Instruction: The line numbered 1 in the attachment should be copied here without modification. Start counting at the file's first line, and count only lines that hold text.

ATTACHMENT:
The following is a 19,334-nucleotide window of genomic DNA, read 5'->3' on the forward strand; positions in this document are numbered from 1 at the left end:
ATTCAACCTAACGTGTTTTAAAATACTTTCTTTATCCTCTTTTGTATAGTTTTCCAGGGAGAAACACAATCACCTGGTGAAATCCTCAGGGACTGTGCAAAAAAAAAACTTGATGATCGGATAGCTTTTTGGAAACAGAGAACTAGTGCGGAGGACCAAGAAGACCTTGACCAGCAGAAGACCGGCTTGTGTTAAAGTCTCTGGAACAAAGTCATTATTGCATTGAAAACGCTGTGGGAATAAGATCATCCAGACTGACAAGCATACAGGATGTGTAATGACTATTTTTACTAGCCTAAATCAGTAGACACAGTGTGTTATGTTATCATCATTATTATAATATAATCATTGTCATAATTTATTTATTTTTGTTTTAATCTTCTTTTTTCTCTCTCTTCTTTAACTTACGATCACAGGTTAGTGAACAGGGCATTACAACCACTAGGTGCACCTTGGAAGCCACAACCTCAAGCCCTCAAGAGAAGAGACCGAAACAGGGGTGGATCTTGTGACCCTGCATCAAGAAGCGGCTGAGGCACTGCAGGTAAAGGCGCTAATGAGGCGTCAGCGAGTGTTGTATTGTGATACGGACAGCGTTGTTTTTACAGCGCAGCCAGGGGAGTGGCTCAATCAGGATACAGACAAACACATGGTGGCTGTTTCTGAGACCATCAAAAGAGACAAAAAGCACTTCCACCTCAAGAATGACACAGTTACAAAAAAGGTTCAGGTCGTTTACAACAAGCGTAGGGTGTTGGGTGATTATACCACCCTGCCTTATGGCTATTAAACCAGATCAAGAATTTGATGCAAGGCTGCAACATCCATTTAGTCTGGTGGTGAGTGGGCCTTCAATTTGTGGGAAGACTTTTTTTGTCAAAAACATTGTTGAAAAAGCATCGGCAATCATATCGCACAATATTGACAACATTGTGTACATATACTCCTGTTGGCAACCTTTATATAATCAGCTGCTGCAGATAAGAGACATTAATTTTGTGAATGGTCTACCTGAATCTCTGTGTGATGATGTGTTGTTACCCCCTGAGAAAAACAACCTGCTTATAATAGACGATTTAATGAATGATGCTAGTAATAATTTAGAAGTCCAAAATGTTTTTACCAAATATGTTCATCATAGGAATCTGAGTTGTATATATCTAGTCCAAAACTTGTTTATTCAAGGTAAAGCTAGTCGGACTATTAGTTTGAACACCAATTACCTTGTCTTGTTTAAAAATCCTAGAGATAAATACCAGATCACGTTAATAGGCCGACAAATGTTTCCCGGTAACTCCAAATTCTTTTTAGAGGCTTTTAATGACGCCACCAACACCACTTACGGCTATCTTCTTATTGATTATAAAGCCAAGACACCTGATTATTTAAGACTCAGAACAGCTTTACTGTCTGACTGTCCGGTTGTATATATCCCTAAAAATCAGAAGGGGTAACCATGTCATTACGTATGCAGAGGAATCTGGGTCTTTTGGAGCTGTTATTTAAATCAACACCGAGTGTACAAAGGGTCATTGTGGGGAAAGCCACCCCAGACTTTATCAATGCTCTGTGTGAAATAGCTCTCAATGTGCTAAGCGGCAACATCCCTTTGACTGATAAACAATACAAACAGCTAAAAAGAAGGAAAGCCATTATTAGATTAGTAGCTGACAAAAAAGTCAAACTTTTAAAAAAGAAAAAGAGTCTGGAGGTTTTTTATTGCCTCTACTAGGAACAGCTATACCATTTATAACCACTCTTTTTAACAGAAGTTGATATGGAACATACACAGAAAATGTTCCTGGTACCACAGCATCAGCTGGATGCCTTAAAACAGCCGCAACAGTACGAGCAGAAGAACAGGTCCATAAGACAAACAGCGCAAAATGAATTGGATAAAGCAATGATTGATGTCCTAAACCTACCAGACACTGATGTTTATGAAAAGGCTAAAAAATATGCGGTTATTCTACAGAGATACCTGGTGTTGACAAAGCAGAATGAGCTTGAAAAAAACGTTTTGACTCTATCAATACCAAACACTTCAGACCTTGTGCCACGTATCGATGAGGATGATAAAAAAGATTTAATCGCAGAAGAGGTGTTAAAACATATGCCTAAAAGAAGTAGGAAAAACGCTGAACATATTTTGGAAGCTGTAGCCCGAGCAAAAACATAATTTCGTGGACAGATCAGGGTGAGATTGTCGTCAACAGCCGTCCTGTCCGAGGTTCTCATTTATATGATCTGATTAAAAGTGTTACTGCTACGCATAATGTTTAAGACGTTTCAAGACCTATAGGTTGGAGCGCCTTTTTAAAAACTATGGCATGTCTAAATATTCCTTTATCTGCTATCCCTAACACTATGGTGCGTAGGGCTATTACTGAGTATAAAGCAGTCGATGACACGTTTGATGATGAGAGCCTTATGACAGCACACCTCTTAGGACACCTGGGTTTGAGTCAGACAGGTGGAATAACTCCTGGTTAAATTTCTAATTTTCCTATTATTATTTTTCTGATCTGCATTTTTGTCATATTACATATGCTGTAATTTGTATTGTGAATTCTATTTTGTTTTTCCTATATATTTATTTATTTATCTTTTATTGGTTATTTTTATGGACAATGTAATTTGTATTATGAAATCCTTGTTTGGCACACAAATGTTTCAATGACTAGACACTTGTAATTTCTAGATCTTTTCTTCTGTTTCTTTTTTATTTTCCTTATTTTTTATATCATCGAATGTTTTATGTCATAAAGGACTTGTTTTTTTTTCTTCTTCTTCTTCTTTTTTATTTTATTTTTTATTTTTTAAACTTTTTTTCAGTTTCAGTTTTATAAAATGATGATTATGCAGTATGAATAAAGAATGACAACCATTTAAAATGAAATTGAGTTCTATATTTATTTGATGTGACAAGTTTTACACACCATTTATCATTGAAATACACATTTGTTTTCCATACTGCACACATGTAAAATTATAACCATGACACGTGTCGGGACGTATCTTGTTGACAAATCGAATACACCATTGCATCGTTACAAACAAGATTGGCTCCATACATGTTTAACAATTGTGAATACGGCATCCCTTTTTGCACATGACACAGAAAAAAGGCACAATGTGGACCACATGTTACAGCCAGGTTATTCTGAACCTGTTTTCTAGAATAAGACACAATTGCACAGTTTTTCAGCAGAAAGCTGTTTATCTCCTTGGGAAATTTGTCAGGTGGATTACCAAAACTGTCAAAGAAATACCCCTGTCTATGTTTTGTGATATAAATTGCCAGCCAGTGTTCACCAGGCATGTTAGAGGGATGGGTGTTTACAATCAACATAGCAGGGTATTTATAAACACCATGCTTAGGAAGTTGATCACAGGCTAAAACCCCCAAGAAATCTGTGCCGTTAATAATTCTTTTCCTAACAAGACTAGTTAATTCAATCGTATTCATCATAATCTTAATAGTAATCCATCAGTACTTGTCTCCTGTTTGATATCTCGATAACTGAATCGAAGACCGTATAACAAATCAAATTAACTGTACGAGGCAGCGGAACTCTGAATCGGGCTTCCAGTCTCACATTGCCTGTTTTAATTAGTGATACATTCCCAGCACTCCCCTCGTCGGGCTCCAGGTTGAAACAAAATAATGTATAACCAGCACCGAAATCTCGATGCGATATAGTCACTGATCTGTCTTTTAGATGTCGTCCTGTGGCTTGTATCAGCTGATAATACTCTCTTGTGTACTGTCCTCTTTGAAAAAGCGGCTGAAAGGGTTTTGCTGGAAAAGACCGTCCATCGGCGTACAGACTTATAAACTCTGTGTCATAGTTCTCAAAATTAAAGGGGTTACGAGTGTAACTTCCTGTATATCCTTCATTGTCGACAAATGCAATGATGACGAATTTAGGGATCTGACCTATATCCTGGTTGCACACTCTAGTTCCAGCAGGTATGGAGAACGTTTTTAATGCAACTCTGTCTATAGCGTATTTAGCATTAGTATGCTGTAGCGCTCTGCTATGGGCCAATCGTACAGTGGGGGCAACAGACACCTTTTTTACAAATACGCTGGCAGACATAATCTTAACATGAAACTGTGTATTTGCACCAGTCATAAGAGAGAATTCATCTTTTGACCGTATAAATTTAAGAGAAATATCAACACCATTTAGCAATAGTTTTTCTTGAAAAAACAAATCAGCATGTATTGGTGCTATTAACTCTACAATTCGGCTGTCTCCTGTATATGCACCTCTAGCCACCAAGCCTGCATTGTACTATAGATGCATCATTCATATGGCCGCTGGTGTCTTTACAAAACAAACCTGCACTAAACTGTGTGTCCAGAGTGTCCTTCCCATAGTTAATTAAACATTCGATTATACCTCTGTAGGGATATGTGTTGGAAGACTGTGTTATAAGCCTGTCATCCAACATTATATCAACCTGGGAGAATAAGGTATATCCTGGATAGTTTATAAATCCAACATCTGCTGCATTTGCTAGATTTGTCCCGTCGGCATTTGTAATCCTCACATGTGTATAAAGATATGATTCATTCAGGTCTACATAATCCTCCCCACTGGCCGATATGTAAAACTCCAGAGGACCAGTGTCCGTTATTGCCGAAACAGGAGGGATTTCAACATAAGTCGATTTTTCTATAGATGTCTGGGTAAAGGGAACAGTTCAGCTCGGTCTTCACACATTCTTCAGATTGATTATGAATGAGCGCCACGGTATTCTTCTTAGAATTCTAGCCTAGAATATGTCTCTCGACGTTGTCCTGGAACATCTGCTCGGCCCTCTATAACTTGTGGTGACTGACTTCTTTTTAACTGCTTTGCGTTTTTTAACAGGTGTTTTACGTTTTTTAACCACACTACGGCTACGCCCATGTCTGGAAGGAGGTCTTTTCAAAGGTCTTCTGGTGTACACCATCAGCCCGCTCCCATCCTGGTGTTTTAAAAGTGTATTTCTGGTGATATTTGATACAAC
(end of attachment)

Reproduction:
The following is a 19,334-nucleotide window of genomic DNA, read 5'->3' on the forward strand; positions in this document are numbered from 1 at the left end: